The wild strawberry looks like a small version of the strawberry plants most people are familiar with. They grow in dry, grassy places and in open woodlands. They spread from root runners and have the same delicate white five pointed flower which develops into a scarlet berry. They are a wonderfully pretty little plant to have in any garden, and if you find the right spot for them, they will happily pop up year after year, moving from place to place. Wild strawberries need the very cold temperatures in winter so don’t be tempted to look after them too much. They are beginning to appear all over my garden now with fresh new leaves.
Traditionally they have been used to remove stains from teeth and to ease sunburnt skin. The leaves and fruit were used for dysentery and fevers. They were also used as a gargle for sore throats and the leaves as a laxative, or for gout. The fresh leaves of the wild strawberry can be used in salads but this is a basic tea recipe.
This is a pale yellow tea, that has a really delicate taste and can be drunk to treat eczema and applied topically too. It has been linked to helping joint pains and digestive problems I also found reference to it being mild enough for babies and children and that mixed with a tiny bit of honey can be applied to babies heads for cradle cap. You leave it on for half an hour and then wash off. The leaves are rich with iron, so this is also a good tea to sip if you are prone to anemia.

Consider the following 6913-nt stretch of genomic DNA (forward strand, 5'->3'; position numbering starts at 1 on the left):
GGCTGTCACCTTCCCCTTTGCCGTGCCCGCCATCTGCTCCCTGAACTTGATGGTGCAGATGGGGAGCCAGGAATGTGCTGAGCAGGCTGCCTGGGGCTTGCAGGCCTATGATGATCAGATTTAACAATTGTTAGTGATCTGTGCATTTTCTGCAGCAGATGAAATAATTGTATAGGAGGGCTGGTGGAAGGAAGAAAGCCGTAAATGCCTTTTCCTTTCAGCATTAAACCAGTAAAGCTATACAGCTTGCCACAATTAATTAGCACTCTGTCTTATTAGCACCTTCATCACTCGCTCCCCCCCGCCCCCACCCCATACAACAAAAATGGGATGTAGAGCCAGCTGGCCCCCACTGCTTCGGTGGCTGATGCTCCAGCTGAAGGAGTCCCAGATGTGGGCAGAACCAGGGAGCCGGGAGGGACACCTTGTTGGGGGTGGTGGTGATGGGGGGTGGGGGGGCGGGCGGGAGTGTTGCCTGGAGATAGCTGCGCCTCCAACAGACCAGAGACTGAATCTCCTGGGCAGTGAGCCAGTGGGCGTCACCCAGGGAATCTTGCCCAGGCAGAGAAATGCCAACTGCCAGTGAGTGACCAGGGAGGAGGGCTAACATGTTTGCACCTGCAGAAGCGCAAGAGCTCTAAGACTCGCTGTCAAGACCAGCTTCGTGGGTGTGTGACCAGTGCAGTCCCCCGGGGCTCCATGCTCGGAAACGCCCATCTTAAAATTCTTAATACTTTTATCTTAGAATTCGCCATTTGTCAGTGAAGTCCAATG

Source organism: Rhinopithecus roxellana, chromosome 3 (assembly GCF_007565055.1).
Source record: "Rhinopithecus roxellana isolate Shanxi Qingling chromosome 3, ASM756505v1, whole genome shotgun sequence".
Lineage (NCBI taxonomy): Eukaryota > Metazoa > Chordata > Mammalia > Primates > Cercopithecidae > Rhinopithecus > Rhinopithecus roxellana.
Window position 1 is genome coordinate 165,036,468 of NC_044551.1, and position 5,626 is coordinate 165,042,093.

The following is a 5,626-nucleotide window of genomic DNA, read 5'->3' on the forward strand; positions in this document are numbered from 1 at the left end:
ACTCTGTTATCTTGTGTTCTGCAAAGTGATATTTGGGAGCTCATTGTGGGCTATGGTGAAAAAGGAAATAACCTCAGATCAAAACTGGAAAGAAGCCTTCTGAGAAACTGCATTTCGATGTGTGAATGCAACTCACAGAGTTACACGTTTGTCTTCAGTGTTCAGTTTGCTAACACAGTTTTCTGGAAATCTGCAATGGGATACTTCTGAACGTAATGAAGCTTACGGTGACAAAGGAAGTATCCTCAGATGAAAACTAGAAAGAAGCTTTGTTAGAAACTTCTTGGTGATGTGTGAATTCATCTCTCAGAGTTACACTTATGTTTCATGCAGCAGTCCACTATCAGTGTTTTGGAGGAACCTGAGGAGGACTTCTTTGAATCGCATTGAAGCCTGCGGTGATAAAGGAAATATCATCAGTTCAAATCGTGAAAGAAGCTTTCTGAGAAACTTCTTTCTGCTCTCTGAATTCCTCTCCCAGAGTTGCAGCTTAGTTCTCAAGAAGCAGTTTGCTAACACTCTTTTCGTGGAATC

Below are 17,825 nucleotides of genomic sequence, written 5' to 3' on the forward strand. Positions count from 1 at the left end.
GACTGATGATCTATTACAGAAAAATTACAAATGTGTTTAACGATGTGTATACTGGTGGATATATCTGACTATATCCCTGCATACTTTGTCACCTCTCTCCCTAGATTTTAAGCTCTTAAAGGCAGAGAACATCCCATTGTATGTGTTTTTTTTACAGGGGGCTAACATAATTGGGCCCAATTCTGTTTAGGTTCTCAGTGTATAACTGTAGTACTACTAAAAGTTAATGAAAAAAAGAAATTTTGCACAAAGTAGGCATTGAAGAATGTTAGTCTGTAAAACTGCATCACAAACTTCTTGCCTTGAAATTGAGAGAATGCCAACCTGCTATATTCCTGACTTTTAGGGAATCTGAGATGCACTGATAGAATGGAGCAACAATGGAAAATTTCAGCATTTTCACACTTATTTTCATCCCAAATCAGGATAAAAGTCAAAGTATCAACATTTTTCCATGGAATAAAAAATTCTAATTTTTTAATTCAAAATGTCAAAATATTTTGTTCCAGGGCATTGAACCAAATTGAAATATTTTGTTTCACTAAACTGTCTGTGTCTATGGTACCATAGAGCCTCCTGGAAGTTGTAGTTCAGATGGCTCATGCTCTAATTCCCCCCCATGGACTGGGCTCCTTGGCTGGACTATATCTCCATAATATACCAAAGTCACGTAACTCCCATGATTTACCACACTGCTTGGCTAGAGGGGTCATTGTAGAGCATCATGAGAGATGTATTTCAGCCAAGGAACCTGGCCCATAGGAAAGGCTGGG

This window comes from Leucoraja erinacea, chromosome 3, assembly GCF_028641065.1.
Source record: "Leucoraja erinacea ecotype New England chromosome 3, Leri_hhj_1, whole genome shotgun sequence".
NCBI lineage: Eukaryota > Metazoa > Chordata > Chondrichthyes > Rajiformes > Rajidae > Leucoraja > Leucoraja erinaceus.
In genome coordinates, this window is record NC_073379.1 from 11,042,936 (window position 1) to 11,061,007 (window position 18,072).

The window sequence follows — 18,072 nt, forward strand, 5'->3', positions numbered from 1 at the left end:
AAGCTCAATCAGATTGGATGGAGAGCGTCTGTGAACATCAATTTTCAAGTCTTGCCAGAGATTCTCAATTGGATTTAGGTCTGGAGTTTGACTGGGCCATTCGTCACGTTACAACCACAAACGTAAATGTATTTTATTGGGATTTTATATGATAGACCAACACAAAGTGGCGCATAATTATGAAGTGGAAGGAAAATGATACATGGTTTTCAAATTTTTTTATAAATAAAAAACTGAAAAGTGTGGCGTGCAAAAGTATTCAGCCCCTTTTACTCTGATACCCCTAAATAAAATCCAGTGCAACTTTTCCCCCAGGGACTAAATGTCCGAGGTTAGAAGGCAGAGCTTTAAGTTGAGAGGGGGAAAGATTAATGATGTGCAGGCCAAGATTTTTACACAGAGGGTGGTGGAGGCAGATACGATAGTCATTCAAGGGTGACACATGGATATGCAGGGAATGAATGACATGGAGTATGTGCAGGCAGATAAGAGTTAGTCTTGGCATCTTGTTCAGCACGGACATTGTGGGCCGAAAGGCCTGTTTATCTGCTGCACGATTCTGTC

- handful of young leaves
- 250ml of boiling water
- lemon juice
Put the leaves on a wooden board and give them a bash with a rolling pin, drop the leaves into the water and then cover and infuse for 5 minutes. Strain into cups and then serve with a squeeze of lemon juice. I think it is perfect without any sweetening, just with the twist of lemon.